Ravenswood was supposed to be the last LP I reviewed before my cross-country trek through a land fraught with pandemic, paranoia and Wisconsin butter burgers, but I had to pack and get on the road. When I realized the movers had packed this Class M Planets album into a box, one of many, I had a sinking feeling that I would never get around to finding it, much less reviewing it.
But here we are, and I’m glad I recovered Class M Planets early in the unpacking process. Right there, first box I looked in, right at the top! It’s been a journey between listens, and I found myself liking Ravenswood more in Oregon than New York. First of all, Goldman and Class M Planets are based here in Portland, and this easy and mostly acoustic set, augmented by multi-instrumentalist Jairus Dathan Smith, bassist David Gilde and percussionist Liam McNamera, makes me think that little has changed since I left the PNW back in 2009. Americana was big then, and I feel like it still is. I’ll certainly find out in the coming months.
Second of all, repeated listens to Ravenswood gradually reinforce the idea that this band’s resemblance to Wilco is skin deep. Goldman’s weary vocals aside, this band is capable of many of the same awesome qualities–great songwriting, a tight band that likes to explore and shift directions on a dime and occasionally find itself in a different spot than where it started, poetic lyrics that also read well (a rarity, in my opinion). So yes, you will think of Wilco the second the needle hits the groove. But then you’ll watch Goldman slowly hack out a clearing in the woods and find his voice, his style. It’s his alone, and that makes Class M Planets a unique voice–it’s like reading two novels written by two different authors about the same subject. There’s nothing wrong with that.
The Daily Vault
REVIEW BY: Tom Haugen
ORIGINALLY PUBLISHED: 08/14/2020
An outfit spearheaded by Chicago native and singer/guitarist Adam Goldman, as Class M Planets, the poetic songwriter explores hazy, surreal pop textures alongside a psycho-tropic landscape where a small army of musicians bring synth, flutes, saxophone, tambourine, and plenty of other noisemakers to the psychedelic affair.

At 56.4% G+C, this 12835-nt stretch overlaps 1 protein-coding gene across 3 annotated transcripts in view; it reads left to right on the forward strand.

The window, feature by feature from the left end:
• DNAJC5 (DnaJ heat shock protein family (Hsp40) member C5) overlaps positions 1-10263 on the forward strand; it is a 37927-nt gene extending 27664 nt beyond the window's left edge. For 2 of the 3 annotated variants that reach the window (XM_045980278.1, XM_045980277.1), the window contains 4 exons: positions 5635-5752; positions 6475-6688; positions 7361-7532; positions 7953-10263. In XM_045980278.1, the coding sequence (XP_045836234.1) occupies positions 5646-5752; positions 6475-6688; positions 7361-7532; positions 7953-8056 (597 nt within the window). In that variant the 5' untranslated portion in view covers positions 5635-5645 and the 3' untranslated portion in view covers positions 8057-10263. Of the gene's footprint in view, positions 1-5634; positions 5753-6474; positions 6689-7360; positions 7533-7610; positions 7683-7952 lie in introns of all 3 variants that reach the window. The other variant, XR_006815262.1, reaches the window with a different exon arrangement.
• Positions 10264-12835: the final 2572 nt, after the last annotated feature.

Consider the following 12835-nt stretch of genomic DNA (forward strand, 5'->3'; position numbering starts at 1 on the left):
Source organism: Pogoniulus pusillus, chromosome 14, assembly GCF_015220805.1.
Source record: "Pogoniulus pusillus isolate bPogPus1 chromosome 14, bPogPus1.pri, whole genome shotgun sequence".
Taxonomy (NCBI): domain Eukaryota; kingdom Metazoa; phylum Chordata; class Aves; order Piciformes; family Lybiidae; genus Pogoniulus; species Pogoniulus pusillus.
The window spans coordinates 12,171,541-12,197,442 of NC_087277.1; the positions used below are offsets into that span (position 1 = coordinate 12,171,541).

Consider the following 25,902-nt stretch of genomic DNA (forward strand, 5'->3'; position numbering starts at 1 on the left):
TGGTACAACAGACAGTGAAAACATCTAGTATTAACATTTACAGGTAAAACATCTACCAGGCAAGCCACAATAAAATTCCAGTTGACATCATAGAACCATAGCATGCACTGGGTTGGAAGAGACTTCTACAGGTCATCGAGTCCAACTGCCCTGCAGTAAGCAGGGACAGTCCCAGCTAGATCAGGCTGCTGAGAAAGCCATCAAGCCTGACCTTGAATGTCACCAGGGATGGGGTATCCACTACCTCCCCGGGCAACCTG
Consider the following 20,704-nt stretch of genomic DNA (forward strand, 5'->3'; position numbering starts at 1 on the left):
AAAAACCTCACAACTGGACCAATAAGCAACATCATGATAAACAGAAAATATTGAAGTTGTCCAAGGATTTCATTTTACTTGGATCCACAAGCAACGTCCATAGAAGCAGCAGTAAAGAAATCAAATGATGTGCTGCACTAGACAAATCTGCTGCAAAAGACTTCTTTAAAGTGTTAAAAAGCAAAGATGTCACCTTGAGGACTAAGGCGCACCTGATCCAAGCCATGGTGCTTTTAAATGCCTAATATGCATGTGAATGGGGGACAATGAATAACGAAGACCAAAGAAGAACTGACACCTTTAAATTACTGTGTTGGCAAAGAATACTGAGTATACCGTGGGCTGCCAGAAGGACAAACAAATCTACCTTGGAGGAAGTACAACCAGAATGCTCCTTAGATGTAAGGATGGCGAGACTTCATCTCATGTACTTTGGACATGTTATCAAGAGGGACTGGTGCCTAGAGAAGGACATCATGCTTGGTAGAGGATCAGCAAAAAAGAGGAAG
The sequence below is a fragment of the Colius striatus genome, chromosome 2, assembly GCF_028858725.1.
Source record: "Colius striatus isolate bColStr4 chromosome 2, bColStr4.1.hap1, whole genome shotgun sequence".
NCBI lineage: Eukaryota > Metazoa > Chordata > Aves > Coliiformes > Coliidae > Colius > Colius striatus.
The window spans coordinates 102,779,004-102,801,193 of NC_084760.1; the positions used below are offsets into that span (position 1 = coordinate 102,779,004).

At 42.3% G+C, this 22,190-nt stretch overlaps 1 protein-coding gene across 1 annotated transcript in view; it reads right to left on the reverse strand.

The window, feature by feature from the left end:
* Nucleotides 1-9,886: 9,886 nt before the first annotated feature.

“Awkward” starts the listen and is anything but as soft vocals and a gentle acoustic guitar work well together in the folk influenced setting. Things then take a sharp turn with the louder “Invasive Species,” where drums and a woodwind help fuel the chamber pop fun that even flirts with jazz, too.
The elegant climate only gets more varied and unclassifiable from here, including the raw and cello friendly anti-folk of “Easy” as well as the prog rock nods of the unusually metered “Skyward.” “Molasses” then moves softer but certainly atypically in its multifaceted indie rock approach that at some moments might remind you of the best work of Bright Eyes or The Decemberists.
Later in the listen, “Arson” recruits backing female vocals and builds into some version of baroque pop exploration, and “Ok” finishes things off with a breathy quality not unlike Elliott Smith, where freak-folk tendencies and much delicacy exits the listen with as much intrigue as it started.
Now residing in Portland, Oregon, Class M Planets is an offshoot of thebrotheregg, who released many records starting in the early 2000s as a four piece. They are now a much bigger ensemble. Ravenswood is actually loosely based around a Chicago neighborhood of the same name where Goldman grew up. The experimental, artistic, and unique vision of melody brings to mind artists as wide as The Beach Boys, Robyn Hitchcock, and Echo And The Bunnymen, while still sounding completely like their own entity. A fascinating and often gripping record, these 14 tunes end entirely too soon, but hey, one can get just as lost in the amazing cover art, too.